An activist for equality, in 1909 Goldstein founded and chaired the Jewish legislative committee, which was involved in many of the prominent legal issues that affected the Jewish population. The organization had developed from an informal group of prominent Jews who had lobbied for exemption from the federal Lord’s Day Act of 1906 for those whose Sabbath was not celebrated on Sunday. They also supported the efforts of several lawyers, including Samuel William Jacobs, in the well-known libel case in Quebec City against notary Jacques-Édouard Plamondon*, who had publicly slandered Jews in a lecture to a Roman Catholic youth group in 1910. Paradoxically, Goldstein was also concerned about the acculturation of “foreign” Jews into Canadian society, which led him to advocate and support controlled Jewish immigration to Canada.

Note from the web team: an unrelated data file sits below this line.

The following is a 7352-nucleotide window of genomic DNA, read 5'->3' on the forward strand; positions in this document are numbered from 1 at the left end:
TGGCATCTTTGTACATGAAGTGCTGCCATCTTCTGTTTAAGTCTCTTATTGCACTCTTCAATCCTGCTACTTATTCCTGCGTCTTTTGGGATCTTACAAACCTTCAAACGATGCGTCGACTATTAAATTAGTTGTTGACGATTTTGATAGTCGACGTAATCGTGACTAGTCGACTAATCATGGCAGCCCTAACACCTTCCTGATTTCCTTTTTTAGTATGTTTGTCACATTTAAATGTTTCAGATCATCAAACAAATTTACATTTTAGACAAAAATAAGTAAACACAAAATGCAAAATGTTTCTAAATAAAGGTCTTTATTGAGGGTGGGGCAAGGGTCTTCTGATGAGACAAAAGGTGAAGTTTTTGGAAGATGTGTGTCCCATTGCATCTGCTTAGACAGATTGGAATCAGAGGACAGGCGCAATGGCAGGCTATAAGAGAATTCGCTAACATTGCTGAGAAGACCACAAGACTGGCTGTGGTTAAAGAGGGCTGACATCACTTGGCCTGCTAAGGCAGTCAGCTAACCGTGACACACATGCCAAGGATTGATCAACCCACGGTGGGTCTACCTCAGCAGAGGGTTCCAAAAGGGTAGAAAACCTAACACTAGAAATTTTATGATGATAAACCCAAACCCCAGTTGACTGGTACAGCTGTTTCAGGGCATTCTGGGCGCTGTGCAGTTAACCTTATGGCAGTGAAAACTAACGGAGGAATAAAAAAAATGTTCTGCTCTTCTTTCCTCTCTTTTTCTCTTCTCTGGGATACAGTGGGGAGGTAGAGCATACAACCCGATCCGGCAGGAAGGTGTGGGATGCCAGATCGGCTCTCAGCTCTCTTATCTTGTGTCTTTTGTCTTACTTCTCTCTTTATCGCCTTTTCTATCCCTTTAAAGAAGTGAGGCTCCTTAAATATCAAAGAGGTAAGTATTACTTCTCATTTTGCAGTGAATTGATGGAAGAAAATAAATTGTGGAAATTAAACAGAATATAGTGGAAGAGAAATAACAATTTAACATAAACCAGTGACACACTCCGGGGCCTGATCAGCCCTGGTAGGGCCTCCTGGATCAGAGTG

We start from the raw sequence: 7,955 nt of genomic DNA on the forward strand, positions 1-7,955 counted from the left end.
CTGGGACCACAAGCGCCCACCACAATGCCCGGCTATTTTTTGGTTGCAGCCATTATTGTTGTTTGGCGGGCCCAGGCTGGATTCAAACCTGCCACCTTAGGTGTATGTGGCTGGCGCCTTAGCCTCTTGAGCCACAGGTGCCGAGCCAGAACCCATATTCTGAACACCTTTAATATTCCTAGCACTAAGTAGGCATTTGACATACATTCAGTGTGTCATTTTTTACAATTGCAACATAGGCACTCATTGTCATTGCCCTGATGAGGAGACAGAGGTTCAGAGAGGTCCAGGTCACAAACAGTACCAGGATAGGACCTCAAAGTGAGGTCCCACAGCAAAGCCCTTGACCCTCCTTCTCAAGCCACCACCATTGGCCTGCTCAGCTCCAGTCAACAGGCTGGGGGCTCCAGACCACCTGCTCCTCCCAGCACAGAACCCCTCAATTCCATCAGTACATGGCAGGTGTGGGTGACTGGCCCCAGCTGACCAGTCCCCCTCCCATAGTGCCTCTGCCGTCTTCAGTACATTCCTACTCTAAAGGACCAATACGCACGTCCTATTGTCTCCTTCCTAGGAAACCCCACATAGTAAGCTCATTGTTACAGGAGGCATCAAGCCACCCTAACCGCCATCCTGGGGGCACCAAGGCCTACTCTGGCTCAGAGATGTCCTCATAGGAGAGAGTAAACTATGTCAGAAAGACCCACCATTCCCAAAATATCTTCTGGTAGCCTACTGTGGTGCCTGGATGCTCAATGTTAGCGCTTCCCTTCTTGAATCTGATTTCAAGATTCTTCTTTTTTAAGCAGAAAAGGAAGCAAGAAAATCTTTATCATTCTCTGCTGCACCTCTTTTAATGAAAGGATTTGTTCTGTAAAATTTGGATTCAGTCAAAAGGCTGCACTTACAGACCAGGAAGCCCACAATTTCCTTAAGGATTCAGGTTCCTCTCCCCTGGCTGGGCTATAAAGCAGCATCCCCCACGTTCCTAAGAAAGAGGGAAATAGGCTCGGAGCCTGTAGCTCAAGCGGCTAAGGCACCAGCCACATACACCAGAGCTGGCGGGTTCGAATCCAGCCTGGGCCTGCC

Of all Goldstein’s achievements and activities, two stand out: his lengthy contribution to the cause of Reform Judaism in Montreal and his role in the Jewish school question. One of the 36 persons who, in 1882, established the first Reform congregation in Canada, later known as Temple Emanu-El [see Elias Friedlander*], he served as the congregation’s secretary for eight years and from 1907 to 1923 as its president. When he stepped down, Rabbi Max John Merritt observed that “Temple Emanu-El owed Mr. Goldstein a deeper debt of obligation than to any other man whose name was interwoven with the congregation’s history.” Goldstein was then named honorary president, a title he would hold until his death.